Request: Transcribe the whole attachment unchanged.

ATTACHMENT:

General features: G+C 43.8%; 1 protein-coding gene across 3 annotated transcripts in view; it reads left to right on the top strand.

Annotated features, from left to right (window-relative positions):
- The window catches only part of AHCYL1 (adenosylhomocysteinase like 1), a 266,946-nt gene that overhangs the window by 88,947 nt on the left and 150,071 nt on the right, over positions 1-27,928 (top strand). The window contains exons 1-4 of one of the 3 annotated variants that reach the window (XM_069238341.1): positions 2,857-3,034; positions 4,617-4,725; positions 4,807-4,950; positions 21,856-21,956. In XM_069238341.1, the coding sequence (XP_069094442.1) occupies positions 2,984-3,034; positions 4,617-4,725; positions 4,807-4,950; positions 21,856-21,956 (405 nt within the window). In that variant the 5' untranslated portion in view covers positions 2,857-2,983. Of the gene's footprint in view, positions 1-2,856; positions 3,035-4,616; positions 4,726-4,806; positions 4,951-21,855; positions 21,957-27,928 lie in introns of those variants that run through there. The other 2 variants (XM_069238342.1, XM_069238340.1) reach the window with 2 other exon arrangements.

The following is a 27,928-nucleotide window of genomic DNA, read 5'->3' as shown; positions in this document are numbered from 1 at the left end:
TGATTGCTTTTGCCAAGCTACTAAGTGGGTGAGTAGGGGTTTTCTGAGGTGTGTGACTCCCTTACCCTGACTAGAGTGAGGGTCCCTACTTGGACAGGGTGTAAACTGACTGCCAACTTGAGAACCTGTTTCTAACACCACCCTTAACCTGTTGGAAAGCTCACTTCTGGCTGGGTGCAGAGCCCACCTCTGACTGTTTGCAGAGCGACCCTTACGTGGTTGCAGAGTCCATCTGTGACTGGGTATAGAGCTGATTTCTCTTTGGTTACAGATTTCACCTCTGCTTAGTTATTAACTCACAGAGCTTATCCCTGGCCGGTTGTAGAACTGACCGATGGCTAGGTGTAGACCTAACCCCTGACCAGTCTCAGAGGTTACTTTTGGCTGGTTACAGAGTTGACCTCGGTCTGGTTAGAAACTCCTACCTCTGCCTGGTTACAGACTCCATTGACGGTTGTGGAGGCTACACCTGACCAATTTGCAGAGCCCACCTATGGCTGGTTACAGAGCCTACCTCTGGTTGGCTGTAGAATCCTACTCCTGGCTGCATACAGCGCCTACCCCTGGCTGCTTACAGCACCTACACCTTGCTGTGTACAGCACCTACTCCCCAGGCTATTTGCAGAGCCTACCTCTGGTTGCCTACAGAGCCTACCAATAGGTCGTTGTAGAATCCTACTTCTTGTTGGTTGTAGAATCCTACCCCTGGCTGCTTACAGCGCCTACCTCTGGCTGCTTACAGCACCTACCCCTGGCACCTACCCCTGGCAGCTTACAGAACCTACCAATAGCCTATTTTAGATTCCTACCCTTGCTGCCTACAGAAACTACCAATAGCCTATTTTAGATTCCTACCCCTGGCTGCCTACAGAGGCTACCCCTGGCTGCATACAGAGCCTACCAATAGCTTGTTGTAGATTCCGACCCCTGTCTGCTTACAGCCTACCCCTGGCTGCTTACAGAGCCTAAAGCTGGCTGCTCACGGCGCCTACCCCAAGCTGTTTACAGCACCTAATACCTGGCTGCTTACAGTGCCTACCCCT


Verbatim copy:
General features: G+C 43.8%; 1 protein-coding gene across 3 annotated transcripts in view; it reads left to right on the top strand.

Annotated features, from left to right (window-relative positions):
- The window catches only part of AHCYL1 (adenosylhomocysteinase like 1), a 266,946-nt gene that overhangs the window by 88,947 nt on the left and 150,071 nt on the right, over positions 1-27,928 (top strand). The window contains exons 1-4 of one of the 3 annotated variants that reach the window (XM_069238341.1): positions 2,857-3,034; positions 4,617-4,725; positions 4,807-4,950; positions 21,856-21,956. In XM_069238341.1, the coding sequence (XP_069094442.1) occupies positions 2,984-3,034; positions 4,617-4,725; positions 4,807-4,950; positions 21,856-21,956 (405 nt within the window). In that variant the 5' untranslated portion in view covers positions 2,857-2,983. Of the gene's footprint in view, positions 1-2,856; positions 3,035-4,616; positions 4,726-4,806; positions 4,951-21,855; positions 21,957-27,928 lie in introns of those variants that run through there. The other 2 variants (XM_069238342.1, XM_069238340.1) reach the window with 2 other exon arrangements.

The following is a 27,928-nucleotide window of genomic DNA, read 5'->3' as shown; positions in this document are numbered from 1 at the left end:
TGATTGCTTTTGCCAAGCTACTAAGTGGGTGAGTAGGGGTTTTCTGAGGTGTGTGACTCCCTTACCCTGACTAGAGTGAGGGTCCCTACTTGGACAGGGTGTAAACTGACTGCCAACTTGAGAACCTGTTTCTAACACCACCCTTAACCTGTTGGAAAGCTCACTTCTGGCTGGGTGCAGAGCCCACCTCTGACTGTTTGCAGAGCGACCCTTACGTGGTTGCAGAGTCCATCTGTGACTGGGTATAGAGCTGATTTCTCTTTGGTTACAGATTTCACCTCTGCTTAGTTATTAACTCACAGAGCTTATCCCTGGCCGGTTGTAGAACTGACCGATGGCTAGGTGTAGACCTAACCCCTGACCAGTCTCAGAGGTTACTTTTGGCTGGTTACAGAGTTGACCTCGGTCTGGTTAGAAACTCCTACCTCTGCCTGGTTACAGACTCCATTGACGGTTGTGGAGGCTACACCTGACCAATTTGCAGAGCCCACCTATGGCTGGTTACAGAGCCTACCTCTGGTTGGCTGTAGAATCCTACTCCTGGCTGCATACAGCGCCTACCCCTGGCTGCTTACAGCACCTACACCTTGCTGTGTACAGCACCTACTCCCCAGGCTATTTGCAGAGCCTACCTCTGGTTGCCTACAGAGCCTACCAATAGGTCGTTGTAGAATCCTACTTCTTGTTGGTTGTAGAATCCTACCCCTGGCTGCTTACAGCGCCTACCTCTGGCTGCTTACAGCACCTACCCCTGGCACCTACCCCTGGCAGCTTACAGAACCTACCAATAGCCTATTTTAGATTCCTACCCTTGCTGCCTACAGAAACTACCAATAGCCTATTTTAGATTCCTACCCCTGGCTGCCTACAGAGGCTACCCCTGGCTGCATACAGAGCCTACCAATAGCTTGTTGTAGATTCCGACCCCTGTCTGCTTACAGCCTACCCCTGGCTGCTTACAGAGCCTAAAGCTGGCTGCTCACGGCGCCTACCCCAAGCTGTTTACAGCACCTAATACCTGGCTGCTTACAGTGCCTACCCCT